This preview shows page 1. Sign up to view the full content.
Unformatted text preview: enlightenment for the sake of all beings. The bodhisattva does not aspire to leave the round of birth-and-death (samsara) before all beings are saved; he is thus distinguished from the arahant of earlier Buddhism, who allegedly seeks nirvana only for himself and who, according to Mahayana teaching, has an inferior spiritual attainment. The practice of a bodhisattva consists of the six “perfections” or paramitas: charity ( dana ), morality ( sila ), forbearance ( ksanti ), diligence ( virya ), meditation ( dhyana ), and wisdom ( prajna ). Both laymen and monks may be regarded as bodhisattvas. In addition, many celestial bodhisattvas are worshiped along with the Gautama Buddha and the buddhas of other worlds. The most important celestial bodhisattvas are Avalokitesvara, the bodhisattva of compassion; Manjusri, the bodhisattva of wisdom, and Maitreya, who in heaven awaits birth as the next buddha....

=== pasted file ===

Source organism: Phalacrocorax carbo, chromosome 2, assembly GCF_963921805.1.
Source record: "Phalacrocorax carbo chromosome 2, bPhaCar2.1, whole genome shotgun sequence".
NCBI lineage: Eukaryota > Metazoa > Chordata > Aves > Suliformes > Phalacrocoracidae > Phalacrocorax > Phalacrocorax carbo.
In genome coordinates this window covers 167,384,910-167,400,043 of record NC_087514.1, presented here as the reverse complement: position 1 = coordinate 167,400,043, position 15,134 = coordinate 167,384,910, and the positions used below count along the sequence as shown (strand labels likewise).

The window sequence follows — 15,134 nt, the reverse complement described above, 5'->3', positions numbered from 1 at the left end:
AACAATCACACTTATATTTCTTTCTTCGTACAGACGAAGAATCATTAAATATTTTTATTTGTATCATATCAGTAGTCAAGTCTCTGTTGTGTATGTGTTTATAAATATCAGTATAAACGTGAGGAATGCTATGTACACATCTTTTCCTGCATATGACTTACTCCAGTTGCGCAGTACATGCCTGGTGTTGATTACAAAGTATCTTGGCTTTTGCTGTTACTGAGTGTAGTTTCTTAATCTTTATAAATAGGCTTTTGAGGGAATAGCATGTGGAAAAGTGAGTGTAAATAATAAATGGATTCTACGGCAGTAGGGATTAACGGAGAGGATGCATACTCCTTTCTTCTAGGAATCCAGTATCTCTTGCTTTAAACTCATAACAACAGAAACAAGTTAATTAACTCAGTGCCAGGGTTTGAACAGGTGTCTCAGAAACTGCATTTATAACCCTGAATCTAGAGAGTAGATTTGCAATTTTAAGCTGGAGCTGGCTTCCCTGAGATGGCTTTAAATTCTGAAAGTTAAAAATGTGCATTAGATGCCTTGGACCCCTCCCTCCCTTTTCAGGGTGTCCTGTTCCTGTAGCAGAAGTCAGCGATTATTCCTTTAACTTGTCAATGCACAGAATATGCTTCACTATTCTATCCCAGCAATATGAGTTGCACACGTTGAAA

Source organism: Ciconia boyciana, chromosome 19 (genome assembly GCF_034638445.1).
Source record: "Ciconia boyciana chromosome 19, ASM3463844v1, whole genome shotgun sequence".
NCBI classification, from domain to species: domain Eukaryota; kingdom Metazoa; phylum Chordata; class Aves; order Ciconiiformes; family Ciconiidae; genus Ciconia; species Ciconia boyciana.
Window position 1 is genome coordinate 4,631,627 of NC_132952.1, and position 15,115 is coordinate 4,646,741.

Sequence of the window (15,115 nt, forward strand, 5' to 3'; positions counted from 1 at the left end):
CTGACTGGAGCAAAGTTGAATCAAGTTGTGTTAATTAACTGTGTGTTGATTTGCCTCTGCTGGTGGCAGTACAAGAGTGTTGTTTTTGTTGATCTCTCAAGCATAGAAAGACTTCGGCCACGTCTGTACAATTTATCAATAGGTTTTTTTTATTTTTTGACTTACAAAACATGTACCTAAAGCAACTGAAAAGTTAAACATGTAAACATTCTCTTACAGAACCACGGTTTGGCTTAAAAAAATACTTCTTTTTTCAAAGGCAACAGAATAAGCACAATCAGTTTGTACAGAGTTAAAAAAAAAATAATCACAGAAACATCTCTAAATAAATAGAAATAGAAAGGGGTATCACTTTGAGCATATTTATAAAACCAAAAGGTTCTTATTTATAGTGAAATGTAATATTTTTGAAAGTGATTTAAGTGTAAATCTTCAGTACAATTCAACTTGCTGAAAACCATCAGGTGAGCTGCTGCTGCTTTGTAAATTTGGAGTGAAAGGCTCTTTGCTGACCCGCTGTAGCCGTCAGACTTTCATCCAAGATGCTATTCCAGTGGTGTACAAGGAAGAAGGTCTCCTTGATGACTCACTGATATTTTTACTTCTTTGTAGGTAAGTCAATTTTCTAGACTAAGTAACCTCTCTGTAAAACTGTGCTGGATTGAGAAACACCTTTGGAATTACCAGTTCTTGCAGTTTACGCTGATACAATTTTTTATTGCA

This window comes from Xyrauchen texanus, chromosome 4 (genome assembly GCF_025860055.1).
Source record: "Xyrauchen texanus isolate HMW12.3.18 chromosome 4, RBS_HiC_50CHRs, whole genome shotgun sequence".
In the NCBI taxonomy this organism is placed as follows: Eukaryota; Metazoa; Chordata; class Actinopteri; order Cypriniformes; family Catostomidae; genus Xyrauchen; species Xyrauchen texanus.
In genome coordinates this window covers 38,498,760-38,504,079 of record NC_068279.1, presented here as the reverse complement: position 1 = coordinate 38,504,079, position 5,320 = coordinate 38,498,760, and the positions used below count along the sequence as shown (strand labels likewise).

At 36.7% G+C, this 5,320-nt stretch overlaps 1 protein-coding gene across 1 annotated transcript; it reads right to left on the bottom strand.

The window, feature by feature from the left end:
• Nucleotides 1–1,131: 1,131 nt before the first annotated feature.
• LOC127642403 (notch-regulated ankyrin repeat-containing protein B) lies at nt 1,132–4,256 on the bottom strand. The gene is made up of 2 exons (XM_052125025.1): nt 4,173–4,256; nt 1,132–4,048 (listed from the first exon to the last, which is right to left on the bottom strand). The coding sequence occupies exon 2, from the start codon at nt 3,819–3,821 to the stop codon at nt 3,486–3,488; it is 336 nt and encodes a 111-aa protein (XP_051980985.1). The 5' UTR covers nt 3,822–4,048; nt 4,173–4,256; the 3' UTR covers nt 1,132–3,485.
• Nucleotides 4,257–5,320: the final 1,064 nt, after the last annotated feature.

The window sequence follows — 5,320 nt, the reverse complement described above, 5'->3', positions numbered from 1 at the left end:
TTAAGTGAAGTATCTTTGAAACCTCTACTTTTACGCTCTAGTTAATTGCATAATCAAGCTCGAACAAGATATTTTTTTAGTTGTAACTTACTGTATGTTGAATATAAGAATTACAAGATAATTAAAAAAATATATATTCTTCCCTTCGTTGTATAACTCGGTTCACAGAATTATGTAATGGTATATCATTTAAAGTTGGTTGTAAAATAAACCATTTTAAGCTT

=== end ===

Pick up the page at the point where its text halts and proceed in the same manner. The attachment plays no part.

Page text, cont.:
View Full Document
This note was uploaded on 01/04/2012 for the course AMH AMH2010 taught by Professor Pietrzak during the Fall '10 term at Broward College.
- Fall '10